CPE approves diversity plan; changes soon to come

Olivia Medovich
Staff writer

The Kentucky Council on Postsecondary Education (CPE) voted Thursday to approve the statewide diversity plans developed by Kentucky’s eight public universities.

With it, Murray State’s diversity plan, approved by the Board of Regents late last month, will become the standard guide to creating a more diverse campus at the University.

“We’ll be coming back together with our Commission on Diversity and Inclusion and start looking at implementation steps,” President Randy Dunn said. “From my perspective, it would really be helpful for them to do clear prioritizing on implementation steps we can get done right out of the gate and those that are longer term.”

The plan criteria requires focus on student body diversity that reflects the diversity of the Commonwealth or the institution’s service area, achievement gaps, workforce diversity and campus climate.

Dunn said while he will work with the Commission to undertake initiatives, the duty is his.

“One of the things our Board of Regents made clear is that they gave the responsibility to me for ensuring implementation of the plan as appropriate and reporting back to them on an annual basis,” Dunn said. “I’m going to rely on the Commission for advice and counsel, but I’m going to take a pretty hands-on approach with ensuring that this plan comes to life and changes the face of the campus.”

The CPE has a strategic direction it wants to take and asked the Council for Equal Opportunity (CEO) to provide guidance over the policies, Kirby O’Donoghue, CPE council member, said.

“Each university’s direction is directed toward expanding recruitment target toward students of diversity,” O’Donoghue said. “Being a new member of the CEO, I am looking forward to making sure universities have fair standards for diversity.”

According to Council’s website, it is the policy of the CPE that to truly prepare students for life and work in an increasingly diverse world, the public postsecondary institutions within the Commonwealth shall embrace diversity within constitutional and legal parameters.

Mark Powell, senior from Henderson, Ky., said the new policy should have many positive effects on the University.

“Our country was founded on different cultures and beliefs,” he said. “It can only benefit students and faculty if you have the different backgrounds present at the University level.”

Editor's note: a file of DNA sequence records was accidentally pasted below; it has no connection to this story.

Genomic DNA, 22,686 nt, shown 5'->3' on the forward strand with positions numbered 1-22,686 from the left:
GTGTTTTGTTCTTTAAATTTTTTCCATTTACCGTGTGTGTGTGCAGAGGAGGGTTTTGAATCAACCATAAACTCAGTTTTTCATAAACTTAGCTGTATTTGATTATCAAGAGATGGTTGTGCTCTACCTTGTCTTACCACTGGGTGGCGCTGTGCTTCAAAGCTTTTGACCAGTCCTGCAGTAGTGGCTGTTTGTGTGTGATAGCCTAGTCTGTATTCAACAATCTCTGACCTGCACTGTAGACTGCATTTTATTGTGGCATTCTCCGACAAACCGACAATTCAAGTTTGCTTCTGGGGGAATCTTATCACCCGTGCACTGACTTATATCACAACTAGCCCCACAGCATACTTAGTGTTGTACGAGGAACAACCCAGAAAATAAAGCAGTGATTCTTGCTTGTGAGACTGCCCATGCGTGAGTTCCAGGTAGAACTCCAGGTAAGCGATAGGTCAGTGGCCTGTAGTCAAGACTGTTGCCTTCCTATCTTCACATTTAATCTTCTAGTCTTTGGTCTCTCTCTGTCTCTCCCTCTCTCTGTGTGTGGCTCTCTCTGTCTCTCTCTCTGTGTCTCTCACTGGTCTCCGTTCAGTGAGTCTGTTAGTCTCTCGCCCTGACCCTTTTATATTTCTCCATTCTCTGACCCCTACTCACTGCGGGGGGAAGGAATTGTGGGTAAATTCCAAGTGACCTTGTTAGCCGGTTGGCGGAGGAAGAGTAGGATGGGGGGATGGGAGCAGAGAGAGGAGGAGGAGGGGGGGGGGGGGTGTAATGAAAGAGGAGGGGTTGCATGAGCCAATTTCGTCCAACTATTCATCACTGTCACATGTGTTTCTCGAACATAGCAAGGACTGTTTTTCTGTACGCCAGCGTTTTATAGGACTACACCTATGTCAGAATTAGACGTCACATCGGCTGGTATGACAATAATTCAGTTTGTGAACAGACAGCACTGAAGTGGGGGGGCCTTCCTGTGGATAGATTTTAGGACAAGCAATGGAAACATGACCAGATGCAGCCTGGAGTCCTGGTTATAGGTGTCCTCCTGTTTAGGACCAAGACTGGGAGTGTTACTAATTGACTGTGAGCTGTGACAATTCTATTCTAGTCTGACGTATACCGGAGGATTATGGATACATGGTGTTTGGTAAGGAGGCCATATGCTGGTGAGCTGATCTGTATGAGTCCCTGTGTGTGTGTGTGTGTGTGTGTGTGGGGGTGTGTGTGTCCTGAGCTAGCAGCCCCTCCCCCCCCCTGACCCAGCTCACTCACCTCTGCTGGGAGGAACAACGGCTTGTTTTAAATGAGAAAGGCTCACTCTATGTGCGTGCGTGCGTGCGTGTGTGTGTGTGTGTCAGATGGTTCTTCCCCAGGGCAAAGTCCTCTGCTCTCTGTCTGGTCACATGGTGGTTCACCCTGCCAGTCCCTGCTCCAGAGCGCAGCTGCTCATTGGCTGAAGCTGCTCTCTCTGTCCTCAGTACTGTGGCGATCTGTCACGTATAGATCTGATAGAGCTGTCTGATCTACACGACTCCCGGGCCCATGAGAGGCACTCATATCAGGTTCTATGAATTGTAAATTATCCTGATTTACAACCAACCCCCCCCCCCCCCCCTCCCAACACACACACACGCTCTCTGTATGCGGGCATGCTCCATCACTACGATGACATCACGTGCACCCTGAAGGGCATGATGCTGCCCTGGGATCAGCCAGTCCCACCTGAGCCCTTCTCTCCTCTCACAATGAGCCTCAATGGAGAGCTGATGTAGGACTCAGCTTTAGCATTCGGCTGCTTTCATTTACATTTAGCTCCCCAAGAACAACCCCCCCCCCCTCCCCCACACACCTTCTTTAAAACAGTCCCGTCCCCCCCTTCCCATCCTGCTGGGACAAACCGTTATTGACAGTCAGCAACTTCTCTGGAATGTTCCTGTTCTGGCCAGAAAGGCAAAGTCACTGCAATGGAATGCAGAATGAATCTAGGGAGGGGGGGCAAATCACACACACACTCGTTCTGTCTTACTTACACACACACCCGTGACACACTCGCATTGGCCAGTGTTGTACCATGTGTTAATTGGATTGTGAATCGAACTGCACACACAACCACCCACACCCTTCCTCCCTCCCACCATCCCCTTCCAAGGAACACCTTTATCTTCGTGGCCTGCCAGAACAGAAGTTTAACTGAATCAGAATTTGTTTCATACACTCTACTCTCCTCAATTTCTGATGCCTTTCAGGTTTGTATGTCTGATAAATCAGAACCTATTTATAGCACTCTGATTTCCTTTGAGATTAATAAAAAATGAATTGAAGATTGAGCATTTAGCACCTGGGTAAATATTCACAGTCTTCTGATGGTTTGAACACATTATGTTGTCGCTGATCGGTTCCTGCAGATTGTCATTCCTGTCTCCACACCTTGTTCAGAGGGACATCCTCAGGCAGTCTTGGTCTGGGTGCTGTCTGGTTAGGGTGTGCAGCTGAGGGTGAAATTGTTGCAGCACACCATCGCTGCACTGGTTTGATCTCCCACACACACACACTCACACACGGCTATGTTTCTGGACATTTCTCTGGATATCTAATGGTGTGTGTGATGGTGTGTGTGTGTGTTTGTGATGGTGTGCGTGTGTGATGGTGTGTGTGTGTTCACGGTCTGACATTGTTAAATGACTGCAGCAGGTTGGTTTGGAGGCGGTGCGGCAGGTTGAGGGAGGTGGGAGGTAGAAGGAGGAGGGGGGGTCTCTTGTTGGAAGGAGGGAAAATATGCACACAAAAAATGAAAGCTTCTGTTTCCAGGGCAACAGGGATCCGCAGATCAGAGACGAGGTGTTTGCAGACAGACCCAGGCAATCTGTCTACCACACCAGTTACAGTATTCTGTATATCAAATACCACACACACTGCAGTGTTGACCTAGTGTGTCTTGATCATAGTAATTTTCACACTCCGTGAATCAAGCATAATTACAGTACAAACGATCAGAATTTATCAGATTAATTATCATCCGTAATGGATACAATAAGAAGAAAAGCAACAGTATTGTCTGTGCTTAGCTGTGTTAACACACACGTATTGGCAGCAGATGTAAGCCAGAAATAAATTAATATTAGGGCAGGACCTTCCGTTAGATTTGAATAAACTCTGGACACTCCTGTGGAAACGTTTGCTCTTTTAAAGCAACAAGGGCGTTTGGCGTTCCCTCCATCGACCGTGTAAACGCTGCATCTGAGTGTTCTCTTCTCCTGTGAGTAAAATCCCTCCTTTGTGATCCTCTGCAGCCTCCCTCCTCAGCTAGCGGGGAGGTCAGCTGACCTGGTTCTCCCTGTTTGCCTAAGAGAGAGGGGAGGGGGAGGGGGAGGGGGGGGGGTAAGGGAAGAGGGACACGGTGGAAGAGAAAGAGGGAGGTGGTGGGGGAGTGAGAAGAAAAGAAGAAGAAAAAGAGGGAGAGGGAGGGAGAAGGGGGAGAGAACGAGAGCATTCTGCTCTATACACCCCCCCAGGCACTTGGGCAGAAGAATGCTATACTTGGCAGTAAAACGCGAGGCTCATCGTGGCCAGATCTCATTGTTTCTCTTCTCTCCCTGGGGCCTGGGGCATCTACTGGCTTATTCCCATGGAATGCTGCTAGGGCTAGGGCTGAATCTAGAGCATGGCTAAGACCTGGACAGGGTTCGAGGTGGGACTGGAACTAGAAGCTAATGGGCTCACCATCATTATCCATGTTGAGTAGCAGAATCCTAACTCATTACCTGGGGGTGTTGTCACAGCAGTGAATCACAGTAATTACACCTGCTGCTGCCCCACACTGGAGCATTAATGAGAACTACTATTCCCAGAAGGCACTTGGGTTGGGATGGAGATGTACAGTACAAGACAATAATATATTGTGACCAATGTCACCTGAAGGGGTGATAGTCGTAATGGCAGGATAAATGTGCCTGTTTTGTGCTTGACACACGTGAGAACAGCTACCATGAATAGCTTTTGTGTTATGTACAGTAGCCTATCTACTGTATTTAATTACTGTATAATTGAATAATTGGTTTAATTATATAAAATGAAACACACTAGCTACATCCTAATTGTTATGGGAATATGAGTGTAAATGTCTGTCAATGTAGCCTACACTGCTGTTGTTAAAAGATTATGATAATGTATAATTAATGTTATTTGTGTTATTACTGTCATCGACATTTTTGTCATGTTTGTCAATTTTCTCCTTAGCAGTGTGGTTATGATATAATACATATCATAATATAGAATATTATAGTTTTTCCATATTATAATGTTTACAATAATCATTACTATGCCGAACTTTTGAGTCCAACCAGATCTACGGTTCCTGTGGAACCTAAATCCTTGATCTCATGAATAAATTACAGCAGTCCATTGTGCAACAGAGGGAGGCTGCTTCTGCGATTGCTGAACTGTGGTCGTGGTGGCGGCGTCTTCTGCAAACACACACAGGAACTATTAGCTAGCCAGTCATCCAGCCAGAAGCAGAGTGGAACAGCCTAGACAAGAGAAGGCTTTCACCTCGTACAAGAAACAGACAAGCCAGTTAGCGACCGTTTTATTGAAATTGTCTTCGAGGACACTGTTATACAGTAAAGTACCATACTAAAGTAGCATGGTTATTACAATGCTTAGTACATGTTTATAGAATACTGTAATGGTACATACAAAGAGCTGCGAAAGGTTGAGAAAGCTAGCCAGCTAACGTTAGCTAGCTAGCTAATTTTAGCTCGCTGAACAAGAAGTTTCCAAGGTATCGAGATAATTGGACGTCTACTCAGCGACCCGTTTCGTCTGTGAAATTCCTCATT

The council made recommendations for certain universities to revise their plans, O’Donoghue said.

“Murray State had no additional comments, so clearly the diversity plan met their standards,” O’Donoghue said.

She said most universities define diversity as one of their goals, but the council wants to make sure action is taken to achieve this.

“I think it is very important if one is to value diversity to say explicitly how that will be enhanced,” she said. “I know Murray State has always valued diversity and measured how those students can be successful at MSU.”

Zack Kenady, senior from Hopkinsville, Ky., said a variety of people is important to encourage students to learn about others cultures.

“I think it is good to have a diverse culture in the area,” he said. “I don’t think any institution should be forced to have a policy, they should be able to decide on their own how to make their university diverse.”

O’Donoghue said the CPE does not want to force any university to have a certain population of any race, but rather look at how they could raise that particular population.

The council will make sure all policies are fair and relevant to the university’s needs, she said.

“We want to make sure there is a partnership established with other universities,” O’Donoghue said. “We’ll look to see if there is a current initiative to engage students through programs of study abroad that would encourage students to want to attend the University.”

Dunn said he has charged the Commission with costing out some of the initiatives.

“As we look at this year’s budget, which we’re already a fourth of the way through, we’ll look to get implementation around some of the lower cost items – things we can get done more quickly and directly – and then build into the subsequent year budget things that may have more of a cost attached to them,” Dunn said.

The Council will review the need for the policy in 2015. The first evaluations of the plans are set for 2012.

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